“Die Presse“, a daily Austrian newspaper, has published a special report about the situation facing voluntary returned asylum seekers in the Russian occupied Chechen Republic of Ichkeria.
According to the article, for sixteen of the last 20 years the Chechen Republic of Ichkeria has been at war with the Russian Federation. The other 4 years were not peaceful either. Throughout this time, Russia has been convicted 210 times in front of the European Court of Human Rights in Strasbourg while another 330 cases are still pending. At least 180,000 people have been forced to leave their homeland in order to save their lives. Today, in Austria, approximately 25,000 Chechens live and new asylum seekers arrive still arrive on a daily basis. There are 2,134 Chechens currently seeking refuge there, but in the last few years, the approval rate has dropped from 94 percent to 31 percent for these asylum seekers. Thus in Austria, an increasing number of Chechen asylum seekers voluntarily return to their occupied homeland, no wonder some of them believe the strong propaganda, but others have no choice other than to return because of the refusal of their asylum requests and the strong practice of Dublin II enforcement. In 2011, 528 Chechen asylum seekers accepted voluntary return, their tickets were paid by Austrian authorities and they returned. However, this number does not include the ones who paid for their own return tickets. “Die Presse” journalists have recently visited the Russian occupied Chechen Republic of Ichkeria to observe the current living conditions and to speak with former asylum seekers.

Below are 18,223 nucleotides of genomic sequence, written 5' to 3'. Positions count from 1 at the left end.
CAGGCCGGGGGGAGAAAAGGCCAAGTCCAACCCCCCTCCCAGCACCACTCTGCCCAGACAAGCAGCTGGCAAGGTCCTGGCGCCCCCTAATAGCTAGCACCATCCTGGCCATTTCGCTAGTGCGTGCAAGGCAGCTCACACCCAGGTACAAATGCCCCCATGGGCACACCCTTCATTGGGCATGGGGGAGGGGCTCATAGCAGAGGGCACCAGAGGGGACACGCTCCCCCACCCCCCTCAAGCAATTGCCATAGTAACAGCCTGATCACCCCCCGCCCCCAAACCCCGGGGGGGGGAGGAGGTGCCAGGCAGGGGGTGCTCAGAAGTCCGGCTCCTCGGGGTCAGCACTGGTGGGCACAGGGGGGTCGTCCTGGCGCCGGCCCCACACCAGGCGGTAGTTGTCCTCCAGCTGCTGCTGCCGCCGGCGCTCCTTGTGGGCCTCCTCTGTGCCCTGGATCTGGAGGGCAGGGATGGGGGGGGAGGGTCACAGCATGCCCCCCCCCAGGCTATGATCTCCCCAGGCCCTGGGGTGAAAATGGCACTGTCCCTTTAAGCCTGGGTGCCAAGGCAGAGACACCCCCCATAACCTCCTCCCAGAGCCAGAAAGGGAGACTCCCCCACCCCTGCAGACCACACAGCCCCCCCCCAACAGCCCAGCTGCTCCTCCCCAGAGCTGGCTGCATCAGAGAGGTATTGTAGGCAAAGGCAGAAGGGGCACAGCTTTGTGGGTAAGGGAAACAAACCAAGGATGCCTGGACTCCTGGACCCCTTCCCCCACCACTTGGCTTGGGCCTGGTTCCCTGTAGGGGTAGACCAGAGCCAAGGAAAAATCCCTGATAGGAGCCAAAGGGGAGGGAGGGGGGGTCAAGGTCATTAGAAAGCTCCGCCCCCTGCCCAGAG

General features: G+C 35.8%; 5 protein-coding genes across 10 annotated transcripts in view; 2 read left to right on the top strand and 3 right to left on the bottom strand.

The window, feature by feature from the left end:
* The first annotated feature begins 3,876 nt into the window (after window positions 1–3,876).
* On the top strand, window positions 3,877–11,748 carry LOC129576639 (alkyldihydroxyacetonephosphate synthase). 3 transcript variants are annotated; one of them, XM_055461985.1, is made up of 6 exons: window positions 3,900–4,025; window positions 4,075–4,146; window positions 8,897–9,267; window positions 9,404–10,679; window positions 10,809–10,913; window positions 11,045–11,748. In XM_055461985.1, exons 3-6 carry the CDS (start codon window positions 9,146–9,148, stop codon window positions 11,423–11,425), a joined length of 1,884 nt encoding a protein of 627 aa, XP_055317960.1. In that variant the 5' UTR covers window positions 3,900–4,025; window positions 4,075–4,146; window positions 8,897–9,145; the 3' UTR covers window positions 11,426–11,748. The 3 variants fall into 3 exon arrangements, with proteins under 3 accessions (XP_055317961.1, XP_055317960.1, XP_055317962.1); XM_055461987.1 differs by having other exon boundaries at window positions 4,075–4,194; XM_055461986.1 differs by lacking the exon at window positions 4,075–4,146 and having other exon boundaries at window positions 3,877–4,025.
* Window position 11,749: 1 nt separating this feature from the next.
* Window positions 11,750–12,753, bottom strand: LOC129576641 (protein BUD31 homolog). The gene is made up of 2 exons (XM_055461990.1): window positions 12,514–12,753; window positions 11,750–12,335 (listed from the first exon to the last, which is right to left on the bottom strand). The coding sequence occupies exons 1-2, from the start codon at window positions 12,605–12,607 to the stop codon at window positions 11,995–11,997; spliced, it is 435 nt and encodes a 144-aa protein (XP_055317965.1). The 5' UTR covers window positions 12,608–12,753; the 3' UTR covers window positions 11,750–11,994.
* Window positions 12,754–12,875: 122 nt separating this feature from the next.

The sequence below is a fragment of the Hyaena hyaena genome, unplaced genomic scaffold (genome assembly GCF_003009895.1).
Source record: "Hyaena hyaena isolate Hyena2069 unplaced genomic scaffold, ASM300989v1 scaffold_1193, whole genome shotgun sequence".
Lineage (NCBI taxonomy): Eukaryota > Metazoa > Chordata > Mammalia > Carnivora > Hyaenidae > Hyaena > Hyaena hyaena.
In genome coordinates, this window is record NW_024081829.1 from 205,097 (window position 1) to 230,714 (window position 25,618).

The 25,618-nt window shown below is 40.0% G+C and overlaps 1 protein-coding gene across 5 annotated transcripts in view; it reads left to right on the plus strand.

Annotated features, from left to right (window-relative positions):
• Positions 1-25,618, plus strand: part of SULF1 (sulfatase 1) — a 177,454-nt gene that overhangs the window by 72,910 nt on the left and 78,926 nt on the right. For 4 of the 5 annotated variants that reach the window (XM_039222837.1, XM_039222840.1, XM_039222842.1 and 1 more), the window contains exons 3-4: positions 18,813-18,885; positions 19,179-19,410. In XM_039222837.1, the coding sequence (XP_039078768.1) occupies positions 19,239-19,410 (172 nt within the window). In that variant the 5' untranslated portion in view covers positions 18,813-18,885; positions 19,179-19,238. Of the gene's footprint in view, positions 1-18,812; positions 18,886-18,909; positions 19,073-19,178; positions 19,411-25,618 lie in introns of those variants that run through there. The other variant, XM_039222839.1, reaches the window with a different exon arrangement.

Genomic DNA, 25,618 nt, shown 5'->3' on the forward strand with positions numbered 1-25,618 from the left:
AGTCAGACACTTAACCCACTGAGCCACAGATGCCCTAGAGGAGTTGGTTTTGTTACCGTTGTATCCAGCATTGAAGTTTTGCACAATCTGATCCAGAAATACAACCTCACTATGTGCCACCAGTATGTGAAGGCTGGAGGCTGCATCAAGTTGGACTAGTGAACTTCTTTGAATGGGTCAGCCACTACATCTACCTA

Isa Khadzhimuradov, director of the Department of External Relations [from the pro-Russian regime] wants to see more stories on voluntary returns. To accomplish this aim, he travels a lot. Recently, he was in the Czech Republic and Germany to meet with Chechen diaspora members. He describes his mission as a difficult task because his boss, Ramzan Kadyrov is a “persona non grata” in many countries. However, he talks about their idea to open so-called cultural centers in the countries with large exile communities, including Austria and Turkey. In 2013, this idea will be realized with money that will come from the funding of the pro-Russian Chechen regime. “When people return calmly and quietly, there are no problems. You can see there are people who work in the government who were once on the other side,” claims Khadzhimuradov.
In reality the situation is a bit different than the rhetoric of pro-Russian representatives. The pro-Russian Chechen leadership offers nothing to the exiles. No homes, no jobs. The unemployment rate is currently at least 70%. A flood of returnees would probably lead to social tensions.
Aset K. is a 61 year old former nurse who returned from Austria recently. Before her voluntary return she was living in Graz, Austria where her brother lived. “In this world, I have only my brother. But my asylum request was not handled positively, and when I received the second negative decision, I decided to return voluntarily. I could continue to fight in the courts, but I do not have the nerves for it,” she says. Now she laments the forced Islamization of the Russian occupied Chechen Republic of Ichkeria.